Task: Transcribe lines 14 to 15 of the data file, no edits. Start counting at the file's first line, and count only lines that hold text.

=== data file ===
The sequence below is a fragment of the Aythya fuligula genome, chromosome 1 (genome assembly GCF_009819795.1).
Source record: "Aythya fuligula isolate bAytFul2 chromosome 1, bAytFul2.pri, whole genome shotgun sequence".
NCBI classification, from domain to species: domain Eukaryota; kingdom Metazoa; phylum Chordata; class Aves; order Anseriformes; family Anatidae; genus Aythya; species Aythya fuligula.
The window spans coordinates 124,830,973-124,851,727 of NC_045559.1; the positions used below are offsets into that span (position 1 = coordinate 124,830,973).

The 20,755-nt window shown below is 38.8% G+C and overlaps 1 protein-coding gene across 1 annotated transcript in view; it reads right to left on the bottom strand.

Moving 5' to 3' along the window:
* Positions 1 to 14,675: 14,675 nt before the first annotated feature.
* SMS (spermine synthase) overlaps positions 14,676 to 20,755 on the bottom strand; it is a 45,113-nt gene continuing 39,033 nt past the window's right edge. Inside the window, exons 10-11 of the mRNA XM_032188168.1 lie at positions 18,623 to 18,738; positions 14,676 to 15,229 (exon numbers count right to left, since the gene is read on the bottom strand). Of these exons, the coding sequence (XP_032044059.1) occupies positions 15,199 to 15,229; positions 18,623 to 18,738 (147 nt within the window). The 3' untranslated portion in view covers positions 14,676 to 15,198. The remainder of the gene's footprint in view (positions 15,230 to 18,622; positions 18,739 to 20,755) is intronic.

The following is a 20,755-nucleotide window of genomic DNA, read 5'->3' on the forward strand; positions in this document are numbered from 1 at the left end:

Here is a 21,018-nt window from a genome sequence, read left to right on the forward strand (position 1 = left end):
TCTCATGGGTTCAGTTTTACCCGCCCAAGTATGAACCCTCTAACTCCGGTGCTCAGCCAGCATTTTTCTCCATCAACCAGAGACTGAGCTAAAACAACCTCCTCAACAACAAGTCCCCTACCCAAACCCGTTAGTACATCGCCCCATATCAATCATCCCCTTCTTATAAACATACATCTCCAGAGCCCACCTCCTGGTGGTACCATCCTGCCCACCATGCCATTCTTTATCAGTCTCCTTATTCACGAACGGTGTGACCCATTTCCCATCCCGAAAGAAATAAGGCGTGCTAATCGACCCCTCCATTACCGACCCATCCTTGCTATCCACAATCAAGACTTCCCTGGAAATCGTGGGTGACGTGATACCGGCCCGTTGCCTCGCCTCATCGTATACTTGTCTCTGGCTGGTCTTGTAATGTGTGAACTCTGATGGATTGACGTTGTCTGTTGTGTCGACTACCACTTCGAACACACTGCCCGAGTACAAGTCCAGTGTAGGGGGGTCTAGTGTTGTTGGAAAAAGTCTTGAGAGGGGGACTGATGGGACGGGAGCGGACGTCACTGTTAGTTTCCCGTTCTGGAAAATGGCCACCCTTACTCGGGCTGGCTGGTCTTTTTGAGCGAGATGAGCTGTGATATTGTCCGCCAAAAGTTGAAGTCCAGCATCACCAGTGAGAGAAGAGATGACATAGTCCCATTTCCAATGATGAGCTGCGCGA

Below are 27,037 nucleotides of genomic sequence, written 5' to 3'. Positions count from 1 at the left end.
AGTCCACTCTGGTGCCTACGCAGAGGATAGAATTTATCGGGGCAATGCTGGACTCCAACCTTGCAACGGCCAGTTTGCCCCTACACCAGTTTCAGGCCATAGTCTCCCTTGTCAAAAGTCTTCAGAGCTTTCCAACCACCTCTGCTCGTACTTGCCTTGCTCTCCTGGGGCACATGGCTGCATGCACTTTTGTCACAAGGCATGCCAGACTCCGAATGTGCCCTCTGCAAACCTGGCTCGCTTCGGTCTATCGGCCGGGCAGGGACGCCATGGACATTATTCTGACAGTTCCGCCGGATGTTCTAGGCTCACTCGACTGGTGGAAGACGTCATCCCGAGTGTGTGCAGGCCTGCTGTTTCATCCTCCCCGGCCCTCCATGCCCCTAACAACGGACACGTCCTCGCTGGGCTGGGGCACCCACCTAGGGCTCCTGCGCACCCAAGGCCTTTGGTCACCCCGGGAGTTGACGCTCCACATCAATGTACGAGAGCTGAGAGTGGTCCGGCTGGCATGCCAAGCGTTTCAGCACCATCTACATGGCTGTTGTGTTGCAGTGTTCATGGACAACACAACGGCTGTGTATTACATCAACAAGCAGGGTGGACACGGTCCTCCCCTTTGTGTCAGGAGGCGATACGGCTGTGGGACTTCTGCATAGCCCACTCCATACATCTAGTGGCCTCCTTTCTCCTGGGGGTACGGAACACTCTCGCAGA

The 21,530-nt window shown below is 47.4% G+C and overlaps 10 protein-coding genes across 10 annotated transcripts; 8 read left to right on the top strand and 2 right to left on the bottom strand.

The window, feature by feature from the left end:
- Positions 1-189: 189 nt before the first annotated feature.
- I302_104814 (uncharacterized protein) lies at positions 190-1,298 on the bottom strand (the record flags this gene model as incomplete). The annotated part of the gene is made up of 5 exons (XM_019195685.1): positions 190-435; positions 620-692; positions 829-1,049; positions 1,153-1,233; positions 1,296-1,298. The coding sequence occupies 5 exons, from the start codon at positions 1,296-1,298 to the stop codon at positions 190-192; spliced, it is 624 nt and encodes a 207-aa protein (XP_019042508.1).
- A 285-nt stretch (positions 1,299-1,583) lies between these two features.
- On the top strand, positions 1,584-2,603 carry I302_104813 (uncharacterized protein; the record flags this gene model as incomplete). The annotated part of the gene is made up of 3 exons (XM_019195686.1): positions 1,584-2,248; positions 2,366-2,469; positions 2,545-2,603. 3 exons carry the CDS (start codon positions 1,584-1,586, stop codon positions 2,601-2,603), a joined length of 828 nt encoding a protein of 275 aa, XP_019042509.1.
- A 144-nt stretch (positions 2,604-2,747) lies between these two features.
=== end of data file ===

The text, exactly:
The 21,530-nt window shown below is 47.4% G+C and overlaps 10 protein-coding genes across 10 annotated transcripts; 8 read left to right on the top strand and 2 right to left on the bottom strand.

The window, feature by feature from the left end: